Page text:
The election is just a little over a week away and the political rhetoric is getting pretty heated. Some of that rhetoric is coming from the campaigns themselves. Much of it is coming from political pundits. Unfortunately, a whole lot of the worst of it is coming from regular folks like you and me. Which isn’t to say that we shouldn’t have conversations about politics. It’s just to say that we should try to avoid demonizing those who disagree with us.
John McCain’s and Barack Obama’s respective campaigns have become increasingly negative over the past month. Obama’s ads have misrepresented McCain’s position on several issues (notably stem cells), while also characterizing him as erratic and out of touch.
McCain’s ads have likewise misrepresented Obama’s positions, while also suggesting that he’s disrespectful, not ready to lead and even dangerous. McCain’s running mate, Sarah Palin, went so far as to declare that Obama is “someone who sees America as imperfect enough to pal around with terrorists.”
While I don’t particularly care for the tone of statements such as these, neither campaign has done anything particularly egregious relative to history. In the fondly remembered campaign of 1800, for example, Thomas Jefferson claimed that John Adams was a criminal and tyrant, and accused him of having a “hideous hermaphroditical character.” Adams, in turn, charged Jefferson with atheism and cowardice, and argued that he was “a mean spirited, low-lived fellow, the son of a half-breed Indian [woman], sired by a Virginia mulatto father.”
All of which is to say that anyone who claims that this is the most negative election in history clearly doesn’t know what they’re talking about.
The pundits have come closer to the outright slander that marked America’s early campaigns. Liberal columnists such as Maureen Dowd have been calling George Bush an illiterate idiot for a long time, and they have lifted that label wholesale and hung it around Palin’s neck. Conservative pundits have been having their own fun with Joe Biden; Michael Medved, for example, has repeatedly called him a clueless schmuck.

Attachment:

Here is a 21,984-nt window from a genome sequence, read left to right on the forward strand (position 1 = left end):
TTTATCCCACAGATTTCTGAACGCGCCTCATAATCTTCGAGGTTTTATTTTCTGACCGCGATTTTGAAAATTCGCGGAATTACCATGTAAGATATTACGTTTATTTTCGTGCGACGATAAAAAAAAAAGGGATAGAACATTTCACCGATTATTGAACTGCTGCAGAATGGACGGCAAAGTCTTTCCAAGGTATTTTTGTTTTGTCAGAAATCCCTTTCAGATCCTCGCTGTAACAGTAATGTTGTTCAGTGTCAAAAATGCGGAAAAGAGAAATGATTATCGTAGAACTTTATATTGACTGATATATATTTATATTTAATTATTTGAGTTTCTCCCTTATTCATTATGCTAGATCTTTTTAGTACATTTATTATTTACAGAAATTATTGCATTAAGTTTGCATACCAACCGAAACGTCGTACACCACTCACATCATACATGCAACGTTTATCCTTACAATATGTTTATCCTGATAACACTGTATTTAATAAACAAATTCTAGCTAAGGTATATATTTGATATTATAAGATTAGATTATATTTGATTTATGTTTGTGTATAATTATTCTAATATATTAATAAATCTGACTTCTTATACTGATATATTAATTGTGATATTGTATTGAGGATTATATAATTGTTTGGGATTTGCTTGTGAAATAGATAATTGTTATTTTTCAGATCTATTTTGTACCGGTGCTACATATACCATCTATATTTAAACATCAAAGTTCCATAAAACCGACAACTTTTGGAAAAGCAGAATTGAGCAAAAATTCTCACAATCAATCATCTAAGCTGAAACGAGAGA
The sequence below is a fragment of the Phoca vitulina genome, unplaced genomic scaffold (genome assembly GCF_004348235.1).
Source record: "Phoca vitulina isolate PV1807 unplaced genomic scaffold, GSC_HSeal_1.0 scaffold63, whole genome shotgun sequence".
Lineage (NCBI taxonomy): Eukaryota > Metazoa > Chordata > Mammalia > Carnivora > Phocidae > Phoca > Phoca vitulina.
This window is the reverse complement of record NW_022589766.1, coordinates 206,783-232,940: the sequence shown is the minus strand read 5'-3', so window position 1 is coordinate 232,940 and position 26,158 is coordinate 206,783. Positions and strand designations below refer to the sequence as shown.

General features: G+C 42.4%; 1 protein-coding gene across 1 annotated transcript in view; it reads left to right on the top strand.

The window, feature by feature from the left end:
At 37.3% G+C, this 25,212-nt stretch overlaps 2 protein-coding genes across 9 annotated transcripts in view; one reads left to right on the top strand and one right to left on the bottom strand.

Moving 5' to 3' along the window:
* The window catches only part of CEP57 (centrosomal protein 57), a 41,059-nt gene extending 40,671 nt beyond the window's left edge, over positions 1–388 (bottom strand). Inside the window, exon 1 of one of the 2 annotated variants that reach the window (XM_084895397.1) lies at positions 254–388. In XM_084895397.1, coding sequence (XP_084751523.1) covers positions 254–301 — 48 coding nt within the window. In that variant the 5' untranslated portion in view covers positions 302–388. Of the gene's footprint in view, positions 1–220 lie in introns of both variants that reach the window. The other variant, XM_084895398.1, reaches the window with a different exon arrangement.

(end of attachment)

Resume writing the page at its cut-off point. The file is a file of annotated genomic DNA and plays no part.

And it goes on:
As for the presidential candidates themselves, the liberal pundits recently have been attacking McCain’s attack ads, arguing that the former prisoner of war has lost his honor. Conservative pundits, meanwhile, mostly have been focusing on Obama’s personal relationships, though more recently they’ve also taken to calling him a socialist.
Townhall.com’s Laura Hollis took it a step further than that in her column of Oct. 16, declaring Obama’s “policies are communist, pure and simple.” She went on to compare Obama to Stalin, Pol Pot and Chairman Mao. And then to Hitler.
Even this sort of thing is par for the historical course. In the 1828 election, newspapers accused John Quincy Adams of being a pimp, while other papers called Andrew Jackson’s wife a slut. One paper wrote, “General Jackson’s mother was a common prostitute … who married a mulatto.” Yet another paper printed a poster depicting the coffins of six militiamen whom the paper claimed Jackson had murdered. To his credit, Adams was disgusted with the rumors and refused to get involved. Jackson, on the other hand, was so infuriated that he gave newspapers guidelines on how to best attack his opponent. For what it’s worth, Jackson won.